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Being a Country Girl for the last 27 years of my life has taught me a lot of things, and one of those things is to keep my home well-stocked. We live 55 miles away--part of it on gravel roads -- from a decent grocery store and so there is no such thing as a quick trip to the grocery store for a missing ingredient. I either have it or I make do without it. The same goes for soap and toilet paper and other necessities. I learned early on to keep a well-stocked pantry. My mother-in-law, who I lived next door to for many years, was a child of the Great Depression. She taught me many things about country living -- about canning meats, stocking shelves with a wide variety of canned goods, re-purposing things like coffee cans and mayo jars, and keeping extra sewing supplies on hand for repairing clothing or mending. This lady even had little tins with tiny screws and screwdrivers to fix eye glasses and watch pins to repair your wrist watch. And now, I do too!

Depending on your family's tastes and location, this pantry list could look very different for you. You might be one who wants a cache of spices and herbs. If you are a rancher, you likely have a freezer full of beef, or if your family hunts, your freezer may be stocked with deer and elk. I have an Alaskan friend who stocks her freezer with salmon and halibut. You might be a gardener who cans and freezes veggies from a large plot. Perhaps you have access to wild berries, apples or nuts that you can gather for free. Stocking-up looks different in every part of this vast country we live in. The important thing is to do the best you can with what you have available and fill in the gaps for the best value -- which doesn't always mean whatever's cheapest. If mac & cheese is cheap, but your family doesn't like it, it's not a good value for your family.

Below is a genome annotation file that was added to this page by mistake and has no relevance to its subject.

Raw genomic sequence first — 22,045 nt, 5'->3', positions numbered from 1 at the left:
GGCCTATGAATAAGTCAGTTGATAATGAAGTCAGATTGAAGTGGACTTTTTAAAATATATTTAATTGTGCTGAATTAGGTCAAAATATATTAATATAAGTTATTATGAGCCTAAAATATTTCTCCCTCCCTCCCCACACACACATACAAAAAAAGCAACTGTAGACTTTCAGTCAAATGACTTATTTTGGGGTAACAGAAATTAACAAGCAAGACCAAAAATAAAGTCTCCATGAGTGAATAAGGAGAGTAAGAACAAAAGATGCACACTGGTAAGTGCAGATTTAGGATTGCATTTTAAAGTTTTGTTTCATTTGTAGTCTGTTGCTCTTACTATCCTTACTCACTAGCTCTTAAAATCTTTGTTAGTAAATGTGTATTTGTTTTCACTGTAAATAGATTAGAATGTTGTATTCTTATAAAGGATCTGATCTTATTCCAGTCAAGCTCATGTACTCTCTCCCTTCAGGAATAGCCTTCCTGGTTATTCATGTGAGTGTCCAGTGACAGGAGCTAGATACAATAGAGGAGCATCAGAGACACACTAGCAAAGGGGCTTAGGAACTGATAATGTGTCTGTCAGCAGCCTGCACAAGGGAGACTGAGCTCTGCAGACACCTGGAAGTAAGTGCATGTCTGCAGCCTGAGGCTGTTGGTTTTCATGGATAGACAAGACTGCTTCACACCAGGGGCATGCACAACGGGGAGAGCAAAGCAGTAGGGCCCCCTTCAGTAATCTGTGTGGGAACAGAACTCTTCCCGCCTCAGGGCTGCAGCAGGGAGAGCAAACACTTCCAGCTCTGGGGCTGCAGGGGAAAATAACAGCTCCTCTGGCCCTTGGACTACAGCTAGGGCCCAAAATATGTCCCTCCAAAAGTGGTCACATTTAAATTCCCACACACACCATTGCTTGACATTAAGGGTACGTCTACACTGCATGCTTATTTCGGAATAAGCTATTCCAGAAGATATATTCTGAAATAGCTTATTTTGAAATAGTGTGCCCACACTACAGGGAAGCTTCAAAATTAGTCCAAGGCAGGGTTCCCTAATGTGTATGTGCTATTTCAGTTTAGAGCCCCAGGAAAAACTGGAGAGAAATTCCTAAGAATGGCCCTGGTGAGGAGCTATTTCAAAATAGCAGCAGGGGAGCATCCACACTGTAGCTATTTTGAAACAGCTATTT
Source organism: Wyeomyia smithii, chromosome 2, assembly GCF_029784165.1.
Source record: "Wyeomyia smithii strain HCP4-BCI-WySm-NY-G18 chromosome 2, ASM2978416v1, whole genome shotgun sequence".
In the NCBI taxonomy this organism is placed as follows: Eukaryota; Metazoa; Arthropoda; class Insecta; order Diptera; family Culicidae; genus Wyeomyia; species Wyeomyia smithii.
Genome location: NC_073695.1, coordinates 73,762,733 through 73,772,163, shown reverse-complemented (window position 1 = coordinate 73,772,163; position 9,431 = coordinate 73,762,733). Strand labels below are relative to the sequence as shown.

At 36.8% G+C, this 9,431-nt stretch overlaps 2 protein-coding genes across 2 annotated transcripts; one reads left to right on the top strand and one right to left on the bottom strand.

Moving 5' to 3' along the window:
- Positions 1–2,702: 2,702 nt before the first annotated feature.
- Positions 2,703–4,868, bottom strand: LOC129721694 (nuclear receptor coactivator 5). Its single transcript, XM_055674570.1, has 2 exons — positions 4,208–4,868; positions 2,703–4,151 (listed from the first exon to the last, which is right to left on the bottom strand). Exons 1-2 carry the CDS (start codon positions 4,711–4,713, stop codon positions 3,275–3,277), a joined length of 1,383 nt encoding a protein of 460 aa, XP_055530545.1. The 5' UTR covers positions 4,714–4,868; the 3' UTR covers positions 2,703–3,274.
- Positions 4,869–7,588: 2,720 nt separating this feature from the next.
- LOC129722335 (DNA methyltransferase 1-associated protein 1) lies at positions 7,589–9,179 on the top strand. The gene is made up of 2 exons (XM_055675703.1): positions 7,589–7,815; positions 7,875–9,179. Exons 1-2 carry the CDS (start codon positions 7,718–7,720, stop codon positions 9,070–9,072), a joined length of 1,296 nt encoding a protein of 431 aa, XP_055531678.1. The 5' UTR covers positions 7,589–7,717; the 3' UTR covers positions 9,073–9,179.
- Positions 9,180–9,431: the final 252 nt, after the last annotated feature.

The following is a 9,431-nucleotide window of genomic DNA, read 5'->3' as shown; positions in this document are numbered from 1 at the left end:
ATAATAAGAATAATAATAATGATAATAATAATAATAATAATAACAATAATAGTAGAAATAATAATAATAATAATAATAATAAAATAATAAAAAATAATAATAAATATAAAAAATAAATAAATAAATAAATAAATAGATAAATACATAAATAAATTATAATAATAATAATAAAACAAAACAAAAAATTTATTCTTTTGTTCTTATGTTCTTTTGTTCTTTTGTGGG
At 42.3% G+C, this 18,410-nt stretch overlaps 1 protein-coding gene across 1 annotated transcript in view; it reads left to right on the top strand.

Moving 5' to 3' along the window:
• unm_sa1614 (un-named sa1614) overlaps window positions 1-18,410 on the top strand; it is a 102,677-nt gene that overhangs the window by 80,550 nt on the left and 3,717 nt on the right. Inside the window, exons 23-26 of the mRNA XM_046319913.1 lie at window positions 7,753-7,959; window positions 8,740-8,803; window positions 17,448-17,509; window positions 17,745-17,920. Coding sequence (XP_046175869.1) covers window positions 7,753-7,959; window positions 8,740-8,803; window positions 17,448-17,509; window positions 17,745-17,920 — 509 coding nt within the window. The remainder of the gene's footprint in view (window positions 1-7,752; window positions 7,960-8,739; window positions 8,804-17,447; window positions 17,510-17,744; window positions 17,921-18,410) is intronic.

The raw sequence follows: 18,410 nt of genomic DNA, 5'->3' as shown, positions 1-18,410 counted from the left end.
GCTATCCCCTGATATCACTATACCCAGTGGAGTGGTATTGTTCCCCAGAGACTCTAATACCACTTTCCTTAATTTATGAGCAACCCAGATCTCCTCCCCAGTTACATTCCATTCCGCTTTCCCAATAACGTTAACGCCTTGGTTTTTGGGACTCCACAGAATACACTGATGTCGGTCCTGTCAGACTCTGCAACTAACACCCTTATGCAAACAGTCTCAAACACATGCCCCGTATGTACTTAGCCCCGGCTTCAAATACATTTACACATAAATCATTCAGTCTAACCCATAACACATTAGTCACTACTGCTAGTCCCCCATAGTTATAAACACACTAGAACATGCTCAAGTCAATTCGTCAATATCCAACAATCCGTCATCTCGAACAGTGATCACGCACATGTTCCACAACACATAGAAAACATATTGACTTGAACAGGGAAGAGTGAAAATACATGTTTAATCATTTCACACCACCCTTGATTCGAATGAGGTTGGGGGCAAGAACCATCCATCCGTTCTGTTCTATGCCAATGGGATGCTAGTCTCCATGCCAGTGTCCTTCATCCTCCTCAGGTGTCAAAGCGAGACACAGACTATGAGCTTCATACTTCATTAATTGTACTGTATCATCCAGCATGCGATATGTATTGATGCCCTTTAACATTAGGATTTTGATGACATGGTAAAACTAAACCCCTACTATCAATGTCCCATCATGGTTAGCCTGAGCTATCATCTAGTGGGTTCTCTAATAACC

I've read a few articles today on stocking-up that I will post below. Please know that I am not an alarmist nor am I one who stockpiles for the "end of the world." I feel that a deep pantry makes good common sense, and especially during hard times. You'll notice these articles and pantry lists all look very different. Different strokes for different folks!

Nine Meals from Anarchy, Mail Online (UK) June 7th, 2008
Load Up the Pantry, Wall Street Journal, April 21, 2008
The Well-Stocked Pantry, Mother Earth News
Simple Pantry Dos and Don'ts, Coffee Tea Books and Me
Help! I Need a Grocery Budget (6 parts), Storybook Woods
Gourmet Toolbox downloadable pantry list, Angela Tunner

5 comments:

  1. Well I agree, a well stocked pantry it essential to saving money. Clarice

    ReplyDelete
  2. I love your blog! This is my first time visiting. I came over from Coffee, Tea, Books and Me. I can't wait to look around some more. Thanks for the homemaking wisdom :)

    ReplyDelete
  3. I also came from Coffee, Tea, Books and Me and you are my new favorite site. We are getting ready for the tough times that I feel will be coming upon us soon and this is perfect. Do you know of any sites that can also help those of us in cities to try and prepare longer term in our small yards and limited spaces? Thanks, and again, love your site.

    ReplyDelete
  4. There *is* something cozy about a well-stocked pantry, isn't there? Dinner is just a more pleasant experience if you know you've got enough on hand. And now that it's fall, there will be fewer fresh ingredients coming in, so it's even more important.

    I say this even though we have a small kitchen and I live a block from a grocery. But I can certainly appreciate your preparedness living so far from one!

    ReplyDelete
  5. Great post, thanks for sharing.

    ReplyDelete